Sunday, August 5, 2018

Ironman Training Journal, First Month

This was the scene a week ago. Tampa, 11:30 a.m., hot and steamy like the jungle. I was sitting in my car in the shady parking lot where the Upper Tampa Bay Trail -- 7-something miles of paved bike path -- starts. I had a minimum-3-hour bike ride looming, followed by a 2-mile run. I DID NOT WANT TO DO THIS, not at all. I had just come from the airport, a quick work trip to Kentucky. Before I left for the airport, I did something my pre-Ironman training self would not have done, and put my bike in my car so that just in case I felt like getting my long ride out of the way on Friday instead of doing it on the weekend, I would be ready. I changed into bike clothes in the airport and filled my water bottles with water from the airport faucets. Then I drove to this parking lot where I sat thinking about the temperature -- 89 -- and the humidity -- high -- and what both of those things would be like in three hours when I was ready to start my run -- worse. I have bailed on plenty of workouts in my life. Sometimes even when I left my house in Michigan at 3:30 am, I drove right past the gym to the donut shop and then slept on the couch at Leader until work started because I couldn't face the thought of getting into that cold pool. I sat in my car and thought about my 11-hour work day the day before, my 3:30 alarm to get to the airport earlier that day, my cool house and comfortable bed. Then I got on the bike and headed out. I told myself I could have a crappy slow ride or I could decide to enjoy it, but either way I would be on the bike for 3 hours and then I would run after that. And somehow my crankiness mostly evaporated and it turned into a pretty good ride and a pretty decent run, and that is what's happened for every single workout I've done so far.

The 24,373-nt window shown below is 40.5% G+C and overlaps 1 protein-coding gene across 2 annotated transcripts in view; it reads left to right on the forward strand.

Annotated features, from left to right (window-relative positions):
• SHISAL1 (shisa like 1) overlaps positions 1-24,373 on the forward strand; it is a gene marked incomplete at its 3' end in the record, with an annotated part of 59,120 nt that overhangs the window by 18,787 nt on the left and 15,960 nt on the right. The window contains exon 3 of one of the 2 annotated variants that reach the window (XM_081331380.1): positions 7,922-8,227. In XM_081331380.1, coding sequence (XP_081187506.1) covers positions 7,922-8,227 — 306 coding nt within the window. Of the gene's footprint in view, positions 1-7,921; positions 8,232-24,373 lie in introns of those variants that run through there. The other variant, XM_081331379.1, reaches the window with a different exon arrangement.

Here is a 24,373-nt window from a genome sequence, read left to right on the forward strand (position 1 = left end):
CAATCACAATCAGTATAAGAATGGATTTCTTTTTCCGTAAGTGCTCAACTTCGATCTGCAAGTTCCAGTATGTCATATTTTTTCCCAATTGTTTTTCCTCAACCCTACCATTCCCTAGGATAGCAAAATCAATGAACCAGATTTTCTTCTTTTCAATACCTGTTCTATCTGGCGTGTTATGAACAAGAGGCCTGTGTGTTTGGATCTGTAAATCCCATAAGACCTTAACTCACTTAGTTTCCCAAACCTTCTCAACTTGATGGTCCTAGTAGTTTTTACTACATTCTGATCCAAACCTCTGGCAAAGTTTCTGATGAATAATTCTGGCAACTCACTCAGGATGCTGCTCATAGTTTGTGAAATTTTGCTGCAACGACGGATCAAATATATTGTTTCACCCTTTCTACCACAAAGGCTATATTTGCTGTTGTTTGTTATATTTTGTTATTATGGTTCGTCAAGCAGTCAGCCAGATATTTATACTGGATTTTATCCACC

I've registered for, and bailed on, two half-Ironman distance races in the last 10 years. One was the Soma 70.3 in Arizona, which I quit because I didn't want to work on my swim, and the other was the Steelhead 70.3 in Benton Harbor, Michigan, which I quit because I started to dread the training schedule so much that the dread took over my life. Plus, I didn't like the thought of swimming anywhere in Michigan. The Lifetime pool was always too cold, lakes are gross and also too cold (except for maybe a few minutes in July) to swim in without a wetsuit, and wetsuits are expensive. There was nowhere to ride my road bike except Stoney Creek and Kensington Metroparks, nothing pretty to look at, and for more than half the year I was freezing anywhere except the gym. I thought some of those things would be fixed by moving to Florida, but in all honesty I wasn't sure I wouldn't grow to hate the schedule just as much as I did in Michigan. Even if I did, though, I was pretty sure that the OVER $900 REGISTRATION FEE would keep me from bailing on the training.